Look at the detailing of Sovereign of the Seas (English) 1630 at Houston Maritime MuseumBeautiful models of real shipsModels of real shipsModels of real shipsModels of real shipsReflection of my husband looking at the model of CalypsoThe Calypso ship model
Look at the detailing of Sovereign of the Seas (English) 1630 at Houston Maritime Museum
Look at the detailing of Sovereign of the Seas (English) 1630 at Houston Maritime Museum | Source
Beautiful models of real ships
Beautiful models of real ships | Source
Models of real ships
Models of real ships | Source
Models of real ships
Models of real ships | Source
Models of real ships
Models of real ships | Source
Reflection of my husband looking at the model of Calypso
Reflection of my husband looking at the model of Calypso | Source
The Calypso ship model
The Calypso ship model | Source

Bayous and Port of Houston

Most of the walls of one room inside this museum tell the story of Houston bayous plus development history of the Houston Ship Channel. A timeline from the earliest days of settlement to the effects of war and up to the year 2016 is on view.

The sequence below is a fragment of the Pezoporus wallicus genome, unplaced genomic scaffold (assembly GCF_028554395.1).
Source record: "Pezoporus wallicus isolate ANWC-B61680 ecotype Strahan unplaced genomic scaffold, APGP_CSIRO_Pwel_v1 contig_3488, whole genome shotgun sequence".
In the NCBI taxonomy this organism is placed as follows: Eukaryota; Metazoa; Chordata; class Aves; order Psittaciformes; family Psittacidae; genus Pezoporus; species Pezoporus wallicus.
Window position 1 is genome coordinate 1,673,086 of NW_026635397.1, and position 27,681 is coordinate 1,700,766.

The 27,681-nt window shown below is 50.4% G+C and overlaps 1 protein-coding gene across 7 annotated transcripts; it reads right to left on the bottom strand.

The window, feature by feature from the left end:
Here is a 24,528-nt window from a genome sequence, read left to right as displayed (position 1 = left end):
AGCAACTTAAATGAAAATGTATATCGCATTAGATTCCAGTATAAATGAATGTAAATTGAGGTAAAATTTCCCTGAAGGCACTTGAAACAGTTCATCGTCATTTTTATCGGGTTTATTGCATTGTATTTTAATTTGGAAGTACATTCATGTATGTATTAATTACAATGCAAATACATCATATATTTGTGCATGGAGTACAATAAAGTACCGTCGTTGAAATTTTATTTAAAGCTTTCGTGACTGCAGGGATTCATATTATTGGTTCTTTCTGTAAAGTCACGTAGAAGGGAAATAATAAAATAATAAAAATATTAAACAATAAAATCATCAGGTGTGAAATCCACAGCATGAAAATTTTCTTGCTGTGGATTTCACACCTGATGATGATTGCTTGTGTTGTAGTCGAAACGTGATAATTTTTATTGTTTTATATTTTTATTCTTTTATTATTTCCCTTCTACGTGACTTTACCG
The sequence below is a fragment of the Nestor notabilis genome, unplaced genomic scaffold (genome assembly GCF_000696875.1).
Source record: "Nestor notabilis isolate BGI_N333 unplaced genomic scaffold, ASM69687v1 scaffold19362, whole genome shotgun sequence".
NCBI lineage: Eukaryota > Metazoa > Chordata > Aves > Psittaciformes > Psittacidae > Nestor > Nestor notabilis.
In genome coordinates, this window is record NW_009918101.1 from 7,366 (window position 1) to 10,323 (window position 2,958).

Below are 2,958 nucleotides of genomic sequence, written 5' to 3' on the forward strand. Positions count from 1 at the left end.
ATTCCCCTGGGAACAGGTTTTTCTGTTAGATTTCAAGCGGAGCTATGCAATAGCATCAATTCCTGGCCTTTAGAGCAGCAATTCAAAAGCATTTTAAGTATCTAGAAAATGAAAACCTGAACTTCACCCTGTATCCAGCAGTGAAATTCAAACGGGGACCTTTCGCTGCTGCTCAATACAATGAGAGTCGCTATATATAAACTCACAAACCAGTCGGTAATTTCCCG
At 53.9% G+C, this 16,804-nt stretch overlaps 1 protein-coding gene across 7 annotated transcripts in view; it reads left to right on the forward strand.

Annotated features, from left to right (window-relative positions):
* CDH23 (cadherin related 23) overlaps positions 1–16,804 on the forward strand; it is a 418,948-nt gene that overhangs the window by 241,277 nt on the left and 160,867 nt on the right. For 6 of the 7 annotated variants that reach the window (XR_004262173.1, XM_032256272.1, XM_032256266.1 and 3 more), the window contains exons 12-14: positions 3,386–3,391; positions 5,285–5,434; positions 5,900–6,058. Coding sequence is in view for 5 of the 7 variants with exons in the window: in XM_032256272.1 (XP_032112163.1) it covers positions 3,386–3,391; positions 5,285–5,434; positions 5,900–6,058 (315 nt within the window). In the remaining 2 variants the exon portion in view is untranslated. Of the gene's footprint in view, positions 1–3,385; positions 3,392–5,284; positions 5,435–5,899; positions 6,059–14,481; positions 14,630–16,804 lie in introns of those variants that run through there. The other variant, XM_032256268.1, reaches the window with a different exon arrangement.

In this same room was a live view of ships in the Houston Ship Channel. That was amazing to see it updated every few minutes.

Click thumbnail to view full-size
Live view of ships in the Houston Ship Channel in the museumRoom showcasing the history of shipping importance in Houston
Live view of ships in the Houston Ship Channel in the museum
Live view of ships in the Houston Ship Channel in the museum | Source
Room showcasing the history of shipping importance in Houston
Room showcasing the history of shipping importance in Houston | Source

Battleships and History

Except for ships like the Calypso and ones like the Spray in which Joshua Slocum became the first person to solo circumnavigate the world, many of the model ships on display are warships of one type or another.

The graph displayed below shows the terrible losses of Allied ships (in blue) totaling 3,065 as compared to those from Germany (in red) with a count of 781. The timeline starts in September of 1939 and ends in May of 1945.

Written on the base on both sides of the USS Houston are the following two quotes from Franklin D. Roosevelt:

“Our enemies have given us the chance to prove that there will be another USS Houston, and yet another USS Houston if that becomes necessary, and still another USS Houston as long as American ideals are in Jeopardy.”

“I knew that ship and loved her. Her officers and men were my friends.”